you what I have; in the name of Jesus Christ of Nazareth, walk.” [7] And he took
him by the right hand and raised him up; and immediately his feet and ankles
were made strong. [8] And leaping up he stood and walked and entered the tem-
ple with them, walking and leaping and praising God. [9] And all the people saw
him walking and praising God, [10] and recognized him as the one who sat for
alms at the Beautiful Gate of the temple; and they were filled with wonder at
what had happened to him.*********************************************************************************************

1. This was the hour of the evening sacrifice, which began around three o’clock
and was attended by a large number of devout Jews. The ritual, which went on
until dusk, was the second sacrifice of the day. The earlier one, on similar
lines, began at dawn and lasted until nine in the morning.

2. None of the documents that have come down to us which describe the Tem-
ple mentions a gate of this name. It was probably the Gate of Nicanor (or Corin-
thian Gate), which linked the court of the Gentiles with the court of the women
which led on to the court of the Israelites. It was architecturally a very fine struc-
ture and because of its location it was a very busy place, which would have
made it a very good place for begging.

3-8. The cure of this cripple was the first miracle worked by the Apostles. “This
cure”, says St. John Chrysostom, “testifies to the resurrection of Christ, of which
it is an image. […] Observe that they do not go up to the temple with the inten-
tion of performing the miracle, so clear were they of ambition, so closely did they
imitate their Master” (”Hom. on Acts”, 8).

However, the Apostles decide that the time has come to use the supernatural
power given them by God. What Christ did in the Gospel using His own divine po-
wer, the Apostles now do in His name, using His power. “The blind receive their
sight, the lame walk, lepers are cleansed, and the deaf hear, the dead are raised
up” (Luke 7:22). Our Lord now keeps His promise to empower His disciples to
work miracles—visible signs of the coming of the Kingdom of God. These mira-
cles are not extraordinary actions done casually or suddenly, without His disci-
ples’ involvement: they occur because our Lord is moved to perform them by the
Apostles’ faith (faith is an essential pre-condition). The disciples are conscious
of having received a gift and they act on foot of it.

These miracles in the New Testament obviously occur in situations where grace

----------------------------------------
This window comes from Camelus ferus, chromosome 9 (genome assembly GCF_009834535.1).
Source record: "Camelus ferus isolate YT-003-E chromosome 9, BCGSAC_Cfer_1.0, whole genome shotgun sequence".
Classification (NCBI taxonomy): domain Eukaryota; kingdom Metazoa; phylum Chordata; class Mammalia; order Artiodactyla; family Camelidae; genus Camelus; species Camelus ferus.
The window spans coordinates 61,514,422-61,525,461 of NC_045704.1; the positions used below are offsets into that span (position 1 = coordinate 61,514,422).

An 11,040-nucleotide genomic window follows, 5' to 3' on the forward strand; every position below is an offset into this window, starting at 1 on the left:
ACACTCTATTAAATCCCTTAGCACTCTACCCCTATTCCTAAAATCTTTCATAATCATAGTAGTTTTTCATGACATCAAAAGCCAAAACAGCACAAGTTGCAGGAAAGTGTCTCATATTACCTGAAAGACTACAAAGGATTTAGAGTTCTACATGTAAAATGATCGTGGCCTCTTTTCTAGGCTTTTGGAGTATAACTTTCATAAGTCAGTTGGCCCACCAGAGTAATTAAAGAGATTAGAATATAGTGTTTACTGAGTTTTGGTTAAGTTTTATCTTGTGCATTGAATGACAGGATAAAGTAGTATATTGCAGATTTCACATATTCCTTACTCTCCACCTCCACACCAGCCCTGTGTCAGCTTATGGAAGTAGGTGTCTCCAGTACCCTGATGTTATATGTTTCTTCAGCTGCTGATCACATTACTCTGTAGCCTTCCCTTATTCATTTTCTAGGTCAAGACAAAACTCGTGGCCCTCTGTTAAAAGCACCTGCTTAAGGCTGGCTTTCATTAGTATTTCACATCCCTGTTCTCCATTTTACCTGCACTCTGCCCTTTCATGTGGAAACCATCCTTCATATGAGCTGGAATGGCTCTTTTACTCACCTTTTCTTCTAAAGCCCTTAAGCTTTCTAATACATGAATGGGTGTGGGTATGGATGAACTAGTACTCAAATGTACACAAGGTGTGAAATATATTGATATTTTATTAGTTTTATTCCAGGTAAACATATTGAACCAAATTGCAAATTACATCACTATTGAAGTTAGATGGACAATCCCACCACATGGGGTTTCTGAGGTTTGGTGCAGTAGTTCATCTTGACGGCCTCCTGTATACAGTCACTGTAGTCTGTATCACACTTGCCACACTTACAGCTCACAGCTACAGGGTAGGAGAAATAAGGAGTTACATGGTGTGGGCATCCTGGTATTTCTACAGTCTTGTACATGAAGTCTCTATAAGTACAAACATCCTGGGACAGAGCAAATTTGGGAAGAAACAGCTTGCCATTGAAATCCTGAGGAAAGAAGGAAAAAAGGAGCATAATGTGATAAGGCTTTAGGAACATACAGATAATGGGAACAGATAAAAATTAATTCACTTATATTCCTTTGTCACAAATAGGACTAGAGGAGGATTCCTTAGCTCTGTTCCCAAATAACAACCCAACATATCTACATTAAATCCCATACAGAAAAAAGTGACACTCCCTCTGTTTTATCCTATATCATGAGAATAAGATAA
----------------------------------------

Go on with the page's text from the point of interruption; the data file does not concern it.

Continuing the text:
is intensely concentrated. However, that is not to say that miracles do not con-
tinue to occur in the Christian economy of salvation—miracles of different kinds,
performed because God is attracted to men and women of faith. “The same is
true of us. If we struggle daily to become saints, each of us in his own situation
in the world and through his own job or profession, in our ordinary lives, then I
assure you that God will make us into instruments that can work miracles and,
if necessary, miracles of the most extraordinary kind. We will give sight to the
blind. Who could not relate thousands of cases of people, blind almost from the
day they were born, recovering their sight and receiving all the splendor of Christ’s
light? And others who were deaf, or dumb, who could not hear or pronounce words
fitting to God’s children…. Their senses have been purified and now they hear and
speak as men, not animals. “In nomine Iesu!” In the name of Jesus His Apostles
enable the cripple to move and walk, when previously he had been incapable of
doing anything useful; and that other lazy character, who knew his duties but
didn’t fulfill them. […] In the Lord’s name, “surge et ambula!”, rise up and walk.

“Another man was dead, rotting, smelling like a corpse: he hears God’s voice, as
in the miracle of the son of the widow at Naim: ‘Young man, I say to you, rise up’.
We will work miracles like Christ did, like the first Apostles did” (St. J. Escriva,
“Friends of God”, 262).

Miracles call for cooperation — faith — on the part of those who wish to be cured.
The lame man does his bit, even if it is only the simple gesture of obeying Peter
and looking at the Apostles.

Source: “The Navarre Bible: Text and Commentaries”. Biblical text from the
Revised Standard Version and New Vulgate. Commentaries by members of
the Faculty of Theology, University of Navarre, Spain.

Published by Four Courts Press, Kill Lane, Blackrock, Co. Dublin, Ireland, and
by Scepter Publishers in the United States.

From: Galatians 1:11-20

God’s Call

[11] For I would have you know, brethren, that the gospel which was preached by
me is not man’s gospel. [12] For I did not receive it from man, nor was I taught it,
but it came through a revelation of Jesus Christ.[13] For you have heard of my former life in Judaism, how I persecuted the church
of God violently and tried to destroy it; [14] and I advanced in Judaism beyond ma-
ny of my own age among my people, so extremely zealous was I for the traditions
of my fathers. [15] But when he who had set me apart before I was born, and had
called me through his grace, [16] was pleased to reveal his Son to me, in order
that I might preach him among the Gentiles, I did not confer with flesh and blood,
[17] nor did I go up to Jerusalem to those who were apostles before me, but I
went away into Arabia; and again I returned to Damascus.

[18] Then after three years I went up to Jerusalem to visit Cephas, and remained